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Treatment of Child and Adolescent Problems
Thyroid Problems Treatment
Thyroid Disorder Treatment
Paediatric Critical Care
Treatment of Childhood Infections
Child Nutrition Management
Growth And Development Including General Paediatri
Management of New Born Care
Preimplantation Genetic Diagnosis (Pgd)
Congenital Ear Problem Treatment
Treatment of Polycystic Ovary Syndrome In Adolesce
Treatment of Thyroid Disease in Children
Cleft Lip Treatment
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My daughter licked a little of perlice creme wat should I do. I immediately wiped her tongue with a towel n rinsed it. But very scared.
Sir my baby is 2 year old and she will not take food as to be taken like she take 2 -3 bit in the whole day and take milk in the night of 200 ml her weight is 9.48 kg right now and she is very slim. Please suggest your advise.
Fever in children is a very common phenomenon, but still parents absolutely dread it. It can completely break your heart to suddenly see a happy, healthy child not getting up from the bed. Your first instinct when that thermometer crosses that dreaded 100 degrees F is to rush to the doctor for an immediate cure. That is probably the best remedy as a doctor can often catch additional signs of any disease that you may miss out on. Beyond that, here is how you can understand about fever in children better and how you can help. Technically, your child has fever when the body temperature crosses 100.4 degrees F.
Some children manage to stay active even then, but slowly get bogged down with muscle pain or other accompanying symptoms like cold, diarrhea, vomiting etc.
- Causes: Fever is normally caused by the body's reaction to fighting an infection. (That is why most doctors say it's a sign of a robust immune system). When the body's natural defense system is stimulated, the core inner temperature rises, thereby making it harder for the bacteria and viruses that caused the infection to survive. Most fever subside on their own but that's a tough thing to accept as a parent who only wants to see their child up and running as soon as possible.
- What you can do: Keep an eye on that temperature obviously. You need to find a doctor the moment the fever crosses the threshold temperature (101+ for less than three months olds, 102+ for 3-6 month olds and over 102 for older children). You should also see a doctor if there are accompanying symptoms or if you've given a dose of Paracetamol but the fever shows no sign of subsiding. It might happen at midnight and beyond, when no regular pediatrician is unavailable. So it is best to find out which hospital has an emergency center capable of handling such eventualities near your home.
- Fever medications: It is super important for parents to know that fever medications must be given in the correct dose at the right times based on a child's weight, age, and overall health. An overdose can lead you straight to the emergency room. Don't mix a cold/cough medication that also has a fever medication in it.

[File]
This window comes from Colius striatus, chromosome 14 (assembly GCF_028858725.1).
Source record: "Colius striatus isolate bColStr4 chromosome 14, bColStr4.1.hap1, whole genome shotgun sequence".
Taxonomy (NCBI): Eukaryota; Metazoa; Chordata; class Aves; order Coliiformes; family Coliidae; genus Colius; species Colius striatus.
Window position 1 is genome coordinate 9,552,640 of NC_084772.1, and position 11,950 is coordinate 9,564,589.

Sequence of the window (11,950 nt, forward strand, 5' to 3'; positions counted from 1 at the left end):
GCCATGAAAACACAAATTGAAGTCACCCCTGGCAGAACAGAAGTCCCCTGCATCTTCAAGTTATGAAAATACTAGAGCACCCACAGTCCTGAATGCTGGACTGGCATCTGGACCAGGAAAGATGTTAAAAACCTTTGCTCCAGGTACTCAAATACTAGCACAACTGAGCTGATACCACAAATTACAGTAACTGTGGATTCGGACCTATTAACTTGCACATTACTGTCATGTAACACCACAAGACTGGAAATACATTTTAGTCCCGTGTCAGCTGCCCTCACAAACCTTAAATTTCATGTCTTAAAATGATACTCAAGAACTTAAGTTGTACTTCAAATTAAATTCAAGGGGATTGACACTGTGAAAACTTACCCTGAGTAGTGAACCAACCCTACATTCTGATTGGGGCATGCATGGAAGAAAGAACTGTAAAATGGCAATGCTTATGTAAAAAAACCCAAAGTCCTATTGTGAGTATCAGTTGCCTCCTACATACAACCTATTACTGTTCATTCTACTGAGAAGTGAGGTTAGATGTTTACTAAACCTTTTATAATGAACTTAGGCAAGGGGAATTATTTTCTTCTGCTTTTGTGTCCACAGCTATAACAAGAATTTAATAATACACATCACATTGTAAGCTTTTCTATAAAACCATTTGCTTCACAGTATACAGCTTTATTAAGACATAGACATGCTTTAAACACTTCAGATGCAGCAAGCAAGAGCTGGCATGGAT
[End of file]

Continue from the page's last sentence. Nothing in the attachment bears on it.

- Home remedies: Encourage your child to drink as much fluids as possible to prevent dehydration. Some doctors advise complete body sponging to bring down the temperature and this can be done as long as it doesn't cool the body too suddenly (there are contradictory notes on this practice, so do consult you doctor before your do this).
As parent, it is important you equip yourself with the right knowledge before you provide treatment to your child.
Whooping cough, also known as pertussis, is a highly communicable respiratory disease, which particularly affects babies younger than 6 months and who haven't been vaccinated yet. It can also affect children of 11 to 18 years of age who suffer from low immunity.
If the diagnosis of a whooping cough is done at an early stage, antibiotics of suitable dosage could help cut down coughing and few other symptoms. Doing so will also help prevent the infection from spreading to others.
What causes a whooping cough?
1. Bordetella pertussis bacteria
A whooping cough, characterised by a 'whooping sound', is caused by a bacterial infection called bordetella pertussis. The bacteria when inhaled get attached to the lining of the airways in your child's upper respiratory system, wherein they release toxins to cause swelling and inflammation. It's mostly transmitted to you from your infant, especially when he/she is in the early stages of the infection and hasn't been diagnosed yet. It can last about three weeks, this duration is reducible to five days, by antibiotic treatment.
2. Transmission from an infected person
When anyone infected with the disease sneezes or coughs, the droplets in the surrounding become infected. Young children who come in contact with the contaminated surrounding may get infected by the same bacteria.
How to recognise the signs of whooping cough?
The symptoms tend to worsen gradually and become worse at night, there are bouts of a cough as the airway gets irritated by the bacterial toxin leading to swelling and inflammation and mucus production with airway spasm.
You know that your child has this condition if he/she displays the following symptoms:
Moreover, children under 18 months of age affected with whooping cough should be watched at carefully as persistent coughing can disrupt their breathing process. Young babies with severe conditions may even need hospital care. If you wish to discuss about any specific problem, you can consult a Pediatrician.